Forecasting Aviation Icing: Icing Type and Severity

Forecasting Aviation Icing: Icing Type and Severity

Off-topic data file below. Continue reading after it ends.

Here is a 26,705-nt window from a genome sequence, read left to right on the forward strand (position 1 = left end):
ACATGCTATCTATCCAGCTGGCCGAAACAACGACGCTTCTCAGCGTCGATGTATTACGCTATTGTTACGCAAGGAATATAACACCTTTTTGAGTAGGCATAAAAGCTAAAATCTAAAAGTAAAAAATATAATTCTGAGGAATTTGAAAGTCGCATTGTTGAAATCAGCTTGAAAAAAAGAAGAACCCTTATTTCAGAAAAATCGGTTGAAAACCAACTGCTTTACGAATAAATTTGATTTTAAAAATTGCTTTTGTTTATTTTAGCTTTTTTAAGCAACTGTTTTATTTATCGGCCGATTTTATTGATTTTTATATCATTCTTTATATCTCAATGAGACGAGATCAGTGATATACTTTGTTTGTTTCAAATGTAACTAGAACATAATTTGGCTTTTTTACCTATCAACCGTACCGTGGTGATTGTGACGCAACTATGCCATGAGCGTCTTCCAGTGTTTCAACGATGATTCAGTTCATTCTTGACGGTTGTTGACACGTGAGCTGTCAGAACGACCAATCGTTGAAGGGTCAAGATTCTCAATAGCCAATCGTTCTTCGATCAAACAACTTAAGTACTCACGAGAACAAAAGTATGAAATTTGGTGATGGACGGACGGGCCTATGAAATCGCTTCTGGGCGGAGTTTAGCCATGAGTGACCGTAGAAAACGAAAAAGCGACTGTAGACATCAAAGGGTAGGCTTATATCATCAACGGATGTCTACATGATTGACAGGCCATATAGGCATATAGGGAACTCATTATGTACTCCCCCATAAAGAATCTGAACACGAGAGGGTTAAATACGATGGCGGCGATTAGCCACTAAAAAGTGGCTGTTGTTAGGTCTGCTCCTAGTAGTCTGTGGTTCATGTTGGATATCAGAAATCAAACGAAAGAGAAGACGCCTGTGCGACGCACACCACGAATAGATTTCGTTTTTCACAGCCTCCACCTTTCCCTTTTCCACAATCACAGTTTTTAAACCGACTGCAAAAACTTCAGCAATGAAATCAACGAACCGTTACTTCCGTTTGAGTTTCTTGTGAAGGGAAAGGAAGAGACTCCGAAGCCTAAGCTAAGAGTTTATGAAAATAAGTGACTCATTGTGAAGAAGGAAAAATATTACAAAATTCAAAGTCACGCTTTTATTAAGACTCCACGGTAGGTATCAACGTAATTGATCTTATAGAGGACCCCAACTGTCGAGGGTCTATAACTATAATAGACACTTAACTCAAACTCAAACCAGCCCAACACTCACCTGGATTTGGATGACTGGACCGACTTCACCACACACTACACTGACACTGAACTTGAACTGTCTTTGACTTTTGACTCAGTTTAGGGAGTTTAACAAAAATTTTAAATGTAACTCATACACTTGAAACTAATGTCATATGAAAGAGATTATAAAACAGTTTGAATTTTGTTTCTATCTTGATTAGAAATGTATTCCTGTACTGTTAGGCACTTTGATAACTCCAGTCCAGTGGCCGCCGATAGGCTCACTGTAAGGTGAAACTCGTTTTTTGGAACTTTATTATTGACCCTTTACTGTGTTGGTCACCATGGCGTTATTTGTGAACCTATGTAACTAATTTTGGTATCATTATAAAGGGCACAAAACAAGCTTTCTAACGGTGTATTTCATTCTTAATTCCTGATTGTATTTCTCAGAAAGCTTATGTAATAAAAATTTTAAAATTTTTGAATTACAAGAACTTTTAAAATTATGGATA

The goal of this training module is to help you improve your icing forecasts by 1. Becoming more familiar with the types, conditions, and hazards of aircraft icing. 2. Learning what factors determine icing type and severity, and how they interrelate. 3. Knowing what physical processes create favorable icing conditions. 4. Recognizing the types of mesoscale environments that generate such physical processes. 5. Learning some techniques to apply and patterns to look for when diagnosing data products for possible icing threats. Performance Objectives A. Aircraft Icing 1. Name and distinguish between the main types of in-flight aircraft icing; rank them in terms of potential hazard to aviation. 2. Describe the conditions under which the main types of in-flight aircraft icing form. 3. Name and distinguish between the four icing severity reporting categories used by pilots. B. Icing Factors 1. Name the main factors that determine the type and severity of icing to expect in a given environment. 2. Identify ranges of values for liquid water content, temperature, and altitude that are most favorable to icing. 3. Describe the influence of droplet size on ice collection efficiency and accretion pattern. 4. Predict the most likely icing type and severity level to expect for given ranges of cloud liquid water content, temperature, and droplet size. C. Icing Environments and Physical Processes 1. Describe the impact to icing of each of the six categories of water phase transitions. 2. Describe several of the most favorable synoptic and mesoscale environments for development of hazardous icing conditions: • Three patterns that enhance cloud formation and hence icing potential • Three environments that are especially conducive to supercooled large drop formation • Two physical processes that support supercooled large drop formation • Cloud-top conditions most favorable to supercooled large drop formation D. Data Assessment 1. Assess the icing threat in various layers of skew T-log p diagrams. 2. Identify favorable areas and layers for supercooled large drop formation integrating: • GOES 3.9 micron imagery • Skew-T diagrams • Profiler data • WSR-88D reflectivity and velocity • Surface precipitation observations